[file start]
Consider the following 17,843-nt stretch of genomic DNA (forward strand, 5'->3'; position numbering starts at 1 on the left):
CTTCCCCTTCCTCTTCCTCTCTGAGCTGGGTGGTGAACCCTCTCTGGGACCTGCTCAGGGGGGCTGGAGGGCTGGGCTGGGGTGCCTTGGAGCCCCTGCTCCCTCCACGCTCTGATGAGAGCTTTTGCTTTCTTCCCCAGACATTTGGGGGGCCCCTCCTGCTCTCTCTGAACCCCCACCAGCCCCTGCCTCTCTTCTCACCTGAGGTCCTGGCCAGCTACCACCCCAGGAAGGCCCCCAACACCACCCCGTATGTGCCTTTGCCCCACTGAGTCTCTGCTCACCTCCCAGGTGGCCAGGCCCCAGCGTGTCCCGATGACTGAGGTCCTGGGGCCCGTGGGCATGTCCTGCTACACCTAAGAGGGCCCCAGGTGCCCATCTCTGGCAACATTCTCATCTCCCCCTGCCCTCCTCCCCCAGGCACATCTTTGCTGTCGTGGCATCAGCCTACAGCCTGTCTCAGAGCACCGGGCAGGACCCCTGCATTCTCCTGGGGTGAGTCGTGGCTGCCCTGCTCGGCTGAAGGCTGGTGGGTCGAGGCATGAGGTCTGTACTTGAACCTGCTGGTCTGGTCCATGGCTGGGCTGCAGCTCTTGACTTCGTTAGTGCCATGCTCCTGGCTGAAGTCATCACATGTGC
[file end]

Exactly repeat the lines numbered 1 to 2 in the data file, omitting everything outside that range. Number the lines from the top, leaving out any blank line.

Consider the following 17,843-nt stretch of genomic DNA (forward strand, 5'->3'; position numbering starts at 1 on the left):
CTTCCCCTTCCTCTTCCTCTCTGAGCTGGGTGGTGAACCCTCTCTGGGACCTGCTCAGGGGGGCTGGAGGGCTGGGCTGGGGTGCCTTGGAGCCCCTGCTCCCTCCACGCTCTGATGAGAGCTTTTGCTTTCTTCCCCAGACATTTGGGGGGCCCCTCCTGCTCTCTCTGAACCCCCACCAGCCCCTGCCTCTCTTCTCACCTGAGGTCCTGGCCAGCTACCACCCCAGGAAGGCCCCCAACACCACCCCGTATGTGCCTTTGCCCCACTGAGTCTCTGCTCACCTCCCAGGTGGCCAGGCCCCAGCGTGTCCCGATGACTGAGGTCCTGGGGCCCGTGGGCATGTCCTGCTACACCTAAGAGGGCCCCAGGTGCCCATCTCTGGCAACATTCTCATCTCCCCCTGCCCTCCTCCCCCAGGCACATCTTTGCTGTCGTGGCATCAGCCTACAGCCTGTCTCAGAGCACCGGGCAGGACCCCTGCATTCTCCTGGGGTGAGTCGTGGCTGCCCTGCTCGGCTGAAGGCTGGTGGGTCGAGGCATGAGGTCTGTACTTGAACCTGCTGGTCTGGTCCATGGCTGGGCTGCAGCTCTTGACTTCGTTAGTGCCATGCTCCTGGCTGAAGTCATCACATGTGC